Review: Phantom | Saif Ali Khan, Katrina Kaif, Kabir Khan |
It is funny how certain films can remind of certain others. Phantom is one of those. From the word go there are similarities that will keep taking you back to some other films. Of course that should not be a commentary on the capabilities of Kabir Khan as a director. He after all has given us some pretty interesting films in the past. And neither does this raise a doubt about Phantom’s capacity to keep you entertained.
It is a fairly decent watch actually for anyone who is looking for a package of everything. Except an item number! That’s one thing mercifully absent from this mixture. So you do not have a random female gyrating along with the hero in a bar for no purpose. This apart you might be glad to find some humour, some action, some romance, some drama… a healthy cocktail. And yet, that precisely could be the reason why Phantom remains ‘decent’ and not ‘awesome’. For a spy thriller, Phantom rather lacks some sheen. And it lacks enough action.
Based on a premises of India hitting back at terrorist with surgical attacks on the accused behind the 26/11 Mumbai attacks, Phantom has a shamed ex-military personnel recruited by the RAW and sent out for a mission. The man, Daniyal Khan, is played by Saif Ali Khan and he has help at hand in form of Nawaz Mistry (Katrina Kaif). What ensue are sequences when Daniyal takes out people in London, Chicago, Syria and Pakistan. Among these is a kickass sequence of Khan executing James Coleman Headley – complete with reference of how some other spy networks have worked similar stunts in the past. Kabir Khan and his writer get the functioning of a terrorist network pretty well.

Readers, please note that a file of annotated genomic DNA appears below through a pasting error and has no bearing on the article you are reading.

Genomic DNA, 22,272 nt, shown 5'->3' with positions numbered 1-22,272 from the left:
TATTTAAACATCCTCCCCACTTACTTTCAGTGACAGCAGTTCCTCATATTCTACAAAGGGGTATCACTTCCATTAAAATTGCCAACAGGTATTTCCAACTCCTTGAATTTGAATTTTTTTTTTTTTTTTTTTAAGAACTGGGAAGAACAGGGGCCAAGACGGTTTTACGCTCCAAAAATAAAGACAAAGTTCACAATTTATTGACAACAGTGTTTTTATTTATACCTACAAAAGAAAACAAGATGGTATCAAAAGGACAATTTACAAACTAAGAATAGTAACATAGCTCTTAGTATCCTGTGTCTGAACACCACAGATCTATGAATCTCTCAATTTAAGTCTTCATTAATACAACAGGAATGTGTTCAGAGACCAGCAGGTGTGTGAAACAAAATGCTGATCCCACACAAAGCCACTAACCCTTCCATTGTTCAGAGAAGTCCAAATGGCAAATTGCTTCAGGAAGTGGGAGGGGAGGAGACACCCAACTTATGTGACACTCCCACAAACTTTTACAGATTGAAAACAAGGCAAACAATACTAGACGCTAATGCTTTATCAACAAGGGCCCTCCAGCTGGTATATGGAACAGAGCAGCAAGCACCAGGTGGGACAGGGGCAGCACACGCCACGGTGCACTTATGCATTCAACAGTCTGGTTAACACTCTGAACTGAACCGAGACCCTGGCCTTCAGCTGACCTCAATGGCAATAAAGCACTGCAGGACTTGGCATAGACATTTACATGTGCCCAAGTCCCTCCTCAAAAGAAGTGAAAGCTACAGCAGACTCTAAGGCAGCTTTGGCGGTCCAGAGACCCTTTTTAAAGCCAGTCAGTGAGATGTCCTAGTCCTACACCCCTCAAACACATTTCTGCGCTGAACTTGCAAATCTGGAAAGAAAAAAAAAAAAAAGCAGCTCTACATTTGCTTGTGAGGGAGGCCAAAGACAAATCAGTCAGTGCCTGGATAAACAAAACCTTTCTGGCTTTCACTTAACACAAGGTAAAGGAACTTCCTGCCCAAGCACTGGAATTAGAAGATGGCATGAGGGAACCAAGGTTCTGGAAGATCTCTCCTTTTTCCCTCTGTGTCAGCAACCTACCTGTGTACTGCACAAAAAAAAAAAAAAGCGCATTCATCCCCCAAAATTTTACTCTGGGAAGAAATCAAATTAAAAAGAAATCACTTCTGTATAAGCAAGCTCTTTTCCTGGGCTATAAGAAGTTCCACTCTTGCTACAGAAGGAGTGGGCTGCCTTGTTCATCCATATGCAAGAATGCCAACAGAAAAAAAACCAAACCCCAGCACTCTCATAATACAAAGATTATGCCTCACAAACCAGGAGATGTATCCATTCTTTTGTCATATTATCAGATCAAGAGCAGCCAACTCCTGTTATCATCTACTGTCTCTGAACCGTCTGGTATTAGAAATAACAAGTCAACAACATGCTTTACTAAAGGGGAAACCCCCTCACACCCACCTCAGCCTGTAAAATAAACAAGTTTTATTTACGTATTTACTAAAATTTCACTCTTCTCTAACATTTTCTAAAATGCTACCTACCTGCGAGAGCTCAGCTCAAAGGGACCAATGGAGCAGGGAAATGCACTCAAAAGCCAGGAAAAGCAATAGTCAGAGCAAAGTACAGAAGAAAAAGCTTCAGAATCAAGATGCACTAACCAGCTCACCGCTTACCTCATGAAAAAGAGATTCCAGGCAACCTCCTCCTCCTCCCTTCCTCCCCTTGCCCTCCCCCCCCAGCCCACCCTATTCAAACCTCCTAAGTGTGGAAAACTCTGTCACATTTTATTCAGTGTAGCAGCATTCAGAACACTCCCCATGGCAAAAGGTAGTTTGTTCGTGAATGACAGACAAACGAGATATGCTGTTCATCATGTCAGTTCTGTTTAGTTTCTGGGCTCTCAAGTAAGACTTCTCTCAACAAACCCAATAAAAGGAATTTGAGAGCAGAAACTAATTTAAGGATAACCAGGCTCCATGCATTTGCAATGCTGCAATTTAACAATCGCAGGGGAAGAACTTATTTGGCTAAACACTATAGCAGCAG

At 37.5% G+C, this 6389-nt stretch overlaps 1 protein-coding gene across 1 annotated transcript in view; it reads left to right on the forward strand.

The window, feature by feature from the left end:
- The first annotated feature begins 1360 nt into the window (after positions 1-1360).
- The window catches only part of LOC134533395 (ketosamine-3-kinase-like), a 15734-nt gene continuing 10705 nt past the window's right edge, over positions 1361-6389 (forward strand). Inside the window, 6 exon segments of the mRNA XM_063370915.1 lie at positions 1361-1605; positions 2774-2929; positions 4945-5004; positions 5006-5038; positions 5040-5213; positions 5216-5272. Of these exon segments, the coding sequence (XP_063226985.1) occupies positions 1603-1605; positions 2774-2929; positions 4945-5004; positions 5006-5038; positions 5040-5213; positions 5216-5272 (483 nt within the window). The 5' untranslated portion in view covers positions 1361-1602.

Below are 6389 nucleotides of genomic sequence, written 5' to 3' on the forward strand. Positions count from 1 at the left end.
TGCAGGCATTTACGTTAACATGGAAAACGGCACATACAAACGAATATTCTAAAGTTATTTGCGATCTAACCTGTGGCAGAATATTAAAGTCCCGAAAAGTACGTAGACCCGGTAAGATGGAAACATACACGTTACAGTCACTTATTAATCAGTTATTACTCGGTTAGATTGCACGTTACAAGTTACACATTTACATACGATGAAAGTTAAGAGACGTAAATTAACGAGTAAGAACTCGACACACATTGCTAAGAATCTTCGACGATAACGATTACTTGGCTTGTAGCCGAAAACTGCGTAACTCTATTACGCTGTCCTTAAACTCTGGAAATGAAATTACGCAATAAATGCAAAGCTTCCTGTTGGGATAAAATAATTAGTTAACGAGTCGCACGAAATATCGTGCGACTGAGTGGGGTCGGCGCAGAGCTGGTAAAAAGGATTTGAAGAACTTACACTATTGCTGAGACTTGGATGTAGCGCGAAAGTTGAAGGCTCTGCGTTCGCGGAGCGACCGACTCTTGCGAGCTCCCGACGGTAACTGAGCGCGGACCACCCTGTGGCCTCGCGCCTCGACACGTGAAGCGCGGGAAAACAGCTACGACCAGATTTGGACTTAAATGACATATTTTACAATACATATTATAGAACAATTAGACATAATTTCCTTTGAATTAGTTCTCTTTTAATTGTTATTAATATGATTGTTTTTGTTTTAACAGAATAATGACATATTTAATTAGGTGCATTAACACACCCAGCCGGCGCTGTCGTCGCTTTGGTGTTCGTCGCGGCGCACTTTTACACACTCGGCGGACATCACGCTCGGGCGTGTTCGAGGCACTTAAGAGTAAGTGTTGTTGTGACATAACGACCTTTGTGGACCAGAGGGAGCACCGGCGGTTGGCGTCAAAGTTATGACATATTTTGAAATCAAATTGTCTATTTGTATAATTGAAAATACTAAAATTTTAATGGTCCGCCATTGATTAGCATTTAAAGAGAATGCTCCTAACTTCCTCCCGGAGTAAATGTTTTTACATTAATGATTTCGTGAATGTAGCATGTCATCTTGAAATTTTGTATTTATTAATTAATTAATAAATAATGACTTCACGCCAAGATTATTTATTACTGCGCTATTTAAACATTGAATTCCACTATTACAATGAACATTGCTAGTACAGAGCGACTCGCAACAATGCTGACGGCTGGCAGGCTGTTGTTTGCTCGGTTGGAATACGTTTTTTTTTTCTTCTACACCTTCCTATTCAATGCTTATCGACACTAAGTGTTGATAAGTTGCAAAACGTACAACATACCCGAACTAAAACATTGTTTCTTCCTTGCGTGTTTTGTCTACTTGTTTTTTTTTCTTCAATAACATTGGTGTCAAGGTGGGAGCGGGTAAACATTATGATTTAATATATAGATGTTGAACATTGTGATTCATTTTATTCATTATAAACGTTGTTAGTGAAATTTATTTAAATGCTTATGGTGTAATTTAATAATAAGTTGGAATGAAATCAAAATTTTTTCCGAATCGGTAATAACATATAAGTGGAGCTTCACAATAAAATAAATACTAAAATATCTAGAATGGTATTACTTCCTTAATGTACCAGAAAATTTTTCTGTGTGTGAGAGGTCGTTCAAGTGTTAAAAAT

The casting appears perfect on paper. On screen is another story altogether. Saif Ali Khan looks uncomfortable. He has a scorn on his face all through, as if someone asked him to wear wet socks. Katrina continues to believe that batting eyelids equals emoting. While Saif is unforgivable, Katrina I could totally condone. The fact that she looks a million dollars in every frame is good enough for me.
Also good is the way the Aseem Mishra captures the locations in his camera. He manages to add much to the story with his shots. Also aiding him in this is are his production designers from various places. Especially for his scenes set in Syria and Pakistan.
Kabir Khan should manage to make people emotional enough with his references to the 26/11 Mumbai attacks and how it left us bleeding and shamed. There will be enough moments when you might find people around you clap, and probably even whistle. But as you walk out the theater there will be hardly anything that you carry out. It won’t stay with you.
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